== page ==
Professor DeLisa's research focuses on understanding and controlling the molecular mechanisms underlying protein biogenesis -- folding and assembly, membrane translocation and post-translational modifications -- in the complex environment of a living cell. His contributions to science and engineering include the invention of numerous commercially important technologies for facilitating the discovery, design and manufacturing of human drugs and seminal discoveries in the areas of cellular protein folding and protein translocation. DeLisa has received several awards for his work including an NSF CAREER award, a NYSTAR Watson Young Investigator award, a Beckman Foundation Young Investigator award, an Office of Naval Research Young Investigator award, and a NYSTAR Distinguished Faculty Award. He was also named one of the top 35 young innovators (TR35) by MIT's Technology Review in 2005 and was selected as the inaugural recipient of the Wiley-Blackwell Biotechnology and Bioengineering Daniel I.C. Wang award, which honors a distinguished young researcher in this field. Most recently, he was honored with a Cornell Provost's Award for Distinguished Scholarship and was the recipient of the Young Investigator Award from the American Chemical Society's BIOT division.

Dr. Jeff Gralnick - Microbiology, University of Minnesota

Jeffrey Gralnick has extensively studied the physiology of Shewanella, a species of gram-negative bacteria found throughout the world in aquatic environments. By understanding the molecular mechanism that enables this species to respire a diversity of compounds - including insoluble minerals - he hopes to engineer strains that can generate power in microbial fuel cells or react against certain toxic metals in the environment.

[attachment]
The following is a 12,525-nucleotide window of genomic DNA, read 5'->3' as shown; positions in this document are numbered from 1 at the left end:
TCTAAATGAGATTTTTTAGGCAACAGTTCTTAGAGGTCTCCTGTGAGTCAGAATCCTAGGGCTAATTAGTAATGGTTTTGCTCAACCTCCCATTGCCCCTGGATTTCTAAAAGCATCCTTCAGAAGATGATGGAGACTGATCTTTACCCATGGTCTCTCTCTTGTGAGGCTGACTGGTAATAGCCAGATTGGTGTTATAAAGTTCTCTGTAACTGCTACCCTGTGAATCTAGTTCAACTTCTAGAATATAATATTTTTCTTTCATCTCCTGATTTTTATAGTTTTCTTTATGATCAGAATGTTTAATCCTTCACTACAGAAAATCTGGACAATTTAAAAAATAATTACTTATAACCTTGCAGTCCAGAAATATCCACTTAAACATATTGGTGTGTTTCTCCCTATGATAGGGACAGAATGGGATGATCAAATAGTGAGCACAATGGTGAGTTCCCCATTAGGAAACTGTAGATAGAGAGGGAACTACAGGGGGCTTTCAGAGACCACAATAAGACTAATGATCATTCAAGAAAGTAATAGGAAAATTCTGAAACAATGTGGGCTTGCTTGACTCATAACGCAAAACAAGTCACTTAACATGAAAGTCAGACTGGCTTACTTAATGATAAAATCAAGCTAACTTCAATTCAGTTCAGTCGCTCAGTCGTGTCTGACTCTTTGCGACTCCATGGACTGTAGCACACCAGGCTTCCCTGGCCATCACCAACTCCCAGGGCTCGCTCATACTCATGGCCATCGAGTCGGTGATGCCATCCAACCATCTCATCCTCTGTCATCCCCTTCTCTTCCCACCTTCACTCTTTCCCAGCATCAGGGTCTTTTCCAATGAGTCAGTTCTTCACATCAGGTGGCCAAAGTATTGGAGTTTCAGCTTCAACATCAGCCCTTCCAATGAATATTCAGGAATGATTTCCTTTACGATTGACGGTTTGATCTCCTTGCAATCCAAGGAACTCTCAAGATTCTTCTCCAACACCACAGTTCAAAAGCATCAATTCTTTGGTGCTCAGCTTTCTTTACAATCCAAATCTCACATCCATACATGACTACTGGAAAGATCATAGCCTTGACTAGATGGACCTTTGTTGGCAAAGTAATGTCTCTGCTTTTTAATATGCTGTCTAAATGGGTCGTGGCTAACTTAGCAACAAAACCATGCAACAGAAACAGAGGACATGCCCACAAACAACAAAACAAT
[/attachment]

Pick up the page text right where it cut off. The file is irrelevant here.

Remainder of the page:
Working in collaboration with Prof. Daniel Bond, Gralnick made a key discovery about how bacteria can convert organic compounds into electricity. It was observed that riboflavin (commonly known as vitamin B-2) was responsible for much of the energy produced by Shewanella bacteria growing on electrodes. Riboflavin produced by the bacteria was able to carry electrons from the living cells to the electrodes, and rates of electricity production increased by 370 percent as riboflavin accumulated. This finding has major implications for the development of scaled-up microbial fuel cells using similar bacteria.

Gralnick is developing strains, tools and techniques for increasing the robustness of using Shewanella for metabolic engineering and downstream applications in both Bioenergy (microbial fuel cells), Bioremediation and Biocatalysis.

Dr. Xiling Shen - Electrical and Computer Engineering

Dr. Xiling Shen has been an assistant professor in the School of Electrical and Computer Engineering at Cornell University since August 2009.

Born in Shanghai, China, Dr. Xiling Shen went on to receive his BS and MS degree from the Electrical Engineering Department of Stanford University in 2001. He then worked at Barcelona Design Inc. for two years, specializing in analog circuit design and optimization, before joining Professor Mark Horowtiz' research group in the Electrical Engineering Department at Stanford in 2003. In the first two years of his PhD, he collaborated with Professor Joseph Kahn on using adaptive spatial equalization to compensate modal dispersion in multimode fibers. From 2005 to 2008, he worked with Professor Harley McAdams, Professor Lucy Shapiro, and Professor David Dill on modeling and analyzing the asymmetric division of Caulobacter crescentus. Xiling’s postdoctoral work focused on synthetic biology with Dr. Adam Arkin in Bioengineering at UC Berkeley prior to joining the faculty at Cornell University’s School of Electrical and Computer Engineering.

Graduate and Post-Graduate Advisors

Sean O'Brien, DeLisa Lab

Taylor Stevenson, DeLisa Lab

Michaela TerAvest, Angenent Lab

Dr. Didi Waraho, DeLisa Lab